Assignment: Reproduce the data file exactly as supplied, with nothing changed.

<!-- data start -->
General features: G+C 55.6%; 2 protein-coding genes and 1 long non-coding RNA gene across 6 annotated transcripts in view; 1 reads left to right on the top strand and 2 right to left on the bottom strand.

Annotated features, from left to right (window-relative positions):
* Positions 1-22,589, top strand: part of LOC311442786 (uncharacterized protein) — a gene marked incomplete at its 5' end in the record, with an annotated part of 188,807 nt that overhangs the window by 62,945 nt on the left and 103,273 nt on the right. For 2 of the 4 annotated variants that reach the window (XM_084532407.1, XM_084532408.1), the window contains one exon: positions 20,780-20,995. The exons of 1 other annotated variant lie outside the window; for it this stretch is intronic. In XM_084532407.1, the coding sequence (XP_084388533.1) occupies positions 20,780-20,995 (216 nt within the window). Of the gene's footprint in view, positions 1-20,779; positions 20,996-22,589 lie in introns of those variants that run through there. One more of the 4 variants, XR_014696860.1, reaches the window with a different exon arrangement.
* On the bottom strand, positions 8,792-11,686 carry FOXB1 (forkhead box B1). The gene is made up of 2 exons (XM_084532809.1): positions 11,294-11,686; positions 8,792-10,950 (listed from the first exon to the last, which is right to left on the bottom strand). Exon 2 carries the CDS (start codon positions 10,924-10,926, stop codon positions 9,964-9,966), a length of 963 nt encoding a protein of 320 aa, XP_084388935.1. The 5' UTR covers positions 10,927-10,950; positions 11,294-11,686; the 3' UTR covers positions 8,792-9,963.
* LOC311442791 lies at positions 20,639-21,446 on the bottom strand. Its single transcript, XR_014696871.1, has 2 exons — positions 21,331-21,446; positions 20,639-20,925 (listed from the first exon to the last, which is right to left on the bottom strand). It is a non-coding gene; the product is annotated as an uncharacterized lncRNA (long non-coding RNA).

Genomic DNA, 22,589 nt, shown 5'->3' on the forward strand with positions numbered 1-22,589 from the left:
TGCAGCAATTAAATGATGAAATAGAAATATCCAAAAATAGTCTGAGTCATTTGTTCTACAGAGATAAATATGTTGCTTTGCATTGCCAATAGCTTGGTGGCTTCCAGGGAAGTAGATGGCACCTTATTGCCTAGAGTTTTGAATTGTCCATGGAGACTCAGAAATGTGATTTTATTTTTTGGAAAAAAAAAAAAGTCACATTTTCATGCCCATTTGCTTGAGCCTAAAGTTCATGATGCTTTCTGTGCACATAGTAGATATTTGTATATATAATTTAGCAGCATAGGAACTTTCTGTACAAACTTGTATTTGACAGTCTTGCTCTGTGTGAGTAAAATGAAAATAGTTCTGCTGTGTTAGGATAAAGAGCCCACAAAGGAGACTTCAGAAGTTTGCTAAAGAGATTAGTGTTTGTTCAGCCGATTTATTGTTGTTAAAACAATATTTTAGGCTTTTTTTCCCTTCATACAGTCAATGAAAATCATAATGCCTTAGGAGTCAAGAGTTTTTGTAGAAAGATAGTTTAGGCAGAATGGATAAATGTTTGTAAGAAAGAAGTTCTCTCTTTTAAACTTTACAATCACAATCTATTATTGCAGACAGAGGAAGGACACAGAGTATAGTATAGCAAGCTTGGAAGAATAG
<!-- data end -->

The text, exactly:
General features: G+C 55.6%; 2 protein-coding genes and 1 long non-coding RNA gene across 6 annotated transcripts in view; 1 reads left to right on the top strand and 2 right to left on the bottom strand.

Annotated features, from left to right (window-relative positions):
* Positions 1-22,589, top strand: part of LOC311442786 (uncharacterized protein) — a gene marked incomplete at its 5' end in the record, with an annotated part of 188,807 nt that overhangs the window by 62,945 nt on the left and 103,273 nt on the right. For 2 of the 4 annotated variants that reach the window (XM_084532407.1, XM_084532408.1), the window contains one exon: positions 20,780-20,995. The exons of 1 other annotated variant lie outside the window; for it this stretch is intronic. In XM_084532407.1, the coding sequence (XP_084388533.1) occupies positions 20,780-20,995 (216 nt within the window). Of the gene's footprint in view, positions 1-20,779; positions 20,996-22,589 lie in introns of those variants that run through there. One more of the 4 variants, XR_014696860.1, reaches the window with a different exon arrangement.
* On the bottom strand, positions 8,792-11,686 carry FOXB1 (forkhead box B1). The gene is made up of 2 exons (XM_084532809.1): positions 11,294-11,686; positions 8,792-10,950 (listed from the first exon to the last, which is right to left on the bottom strand). Exon 2 carries the CDS (start codon positions 10,924-10,926, stop codon positions 9,964-9,966), a length of 963 nt encoding a protein of 320 aa, XP_084388935.1. The 5' UTR covers positions 10,927-10,950; positions 11,294-11,686; the 3' UTR covers positions 8,792-9,963.
* LOC311442791 lies at positions 20,639-21,446 on the bottom strand. Its single transcript, XR_014696871.1, has 2 exons — positions 21,331-21,446; positions 20,639-20,925 (listed from the first exon to the last, which is right to left on the bottom strand). It is a non-coding gene; the product is annotated as an uncharacterized lncRNA (long non-coding RNA).

Genomic DNA, 22,589 nt, shown 5'->3' on the forward strand with positions numbered 1-22,589 from the left:
TGCAGCAATTAAATGATGAAATAGAAATATCCAAAAATAGTCTGAGTCATTTGTTCTACAGAGATAAATATGTTGCTTTGCATTGCCAATAGCTTGGTGGCTTCCAGGGAAGTAGATGGCACCTTATTGCCTAGAGTTTTGAATTGTCCATGGAGACTCAGAAATGTGATTTTATTTTTTGGAAAAAAAAAAAAGTCACATTTTCATGCCCATTTGCTTGAGCCTAAAGTTCATGATGCTTTCTGTGCACATAGTAGATATTTGTATATATAATTTAGCAGCATAGGAACTTTCTGTACAAACTTGTATTTGACAGTCTTGCTCTGTGTGAGTAAAATGAAAATAGTTCTGCTGTGTTAGGATAAAGAGCCCACAAAGGAGACTTCAGAAGTTTGCTAAAGAGATTAGTGTTTGTTCAGCCGATTTATTGTTGTTAAAACAATATTTTAGGCTTTTTTTCCCTTCATACAGTCAATGAAAATCATAATGCCTTAGGAGTCAAGAGTTTTTGTAGAAAGATAGTTTAGGCAGAATGGATAAATGTTTGTAAGAAAGAAGTTCTCTCTTTTAAACTTTACAATCACAATCTATTATTGCAGACAGAGGAAGGACACAGAGTATAGTATAGCAAGCTTGGAAGAATAG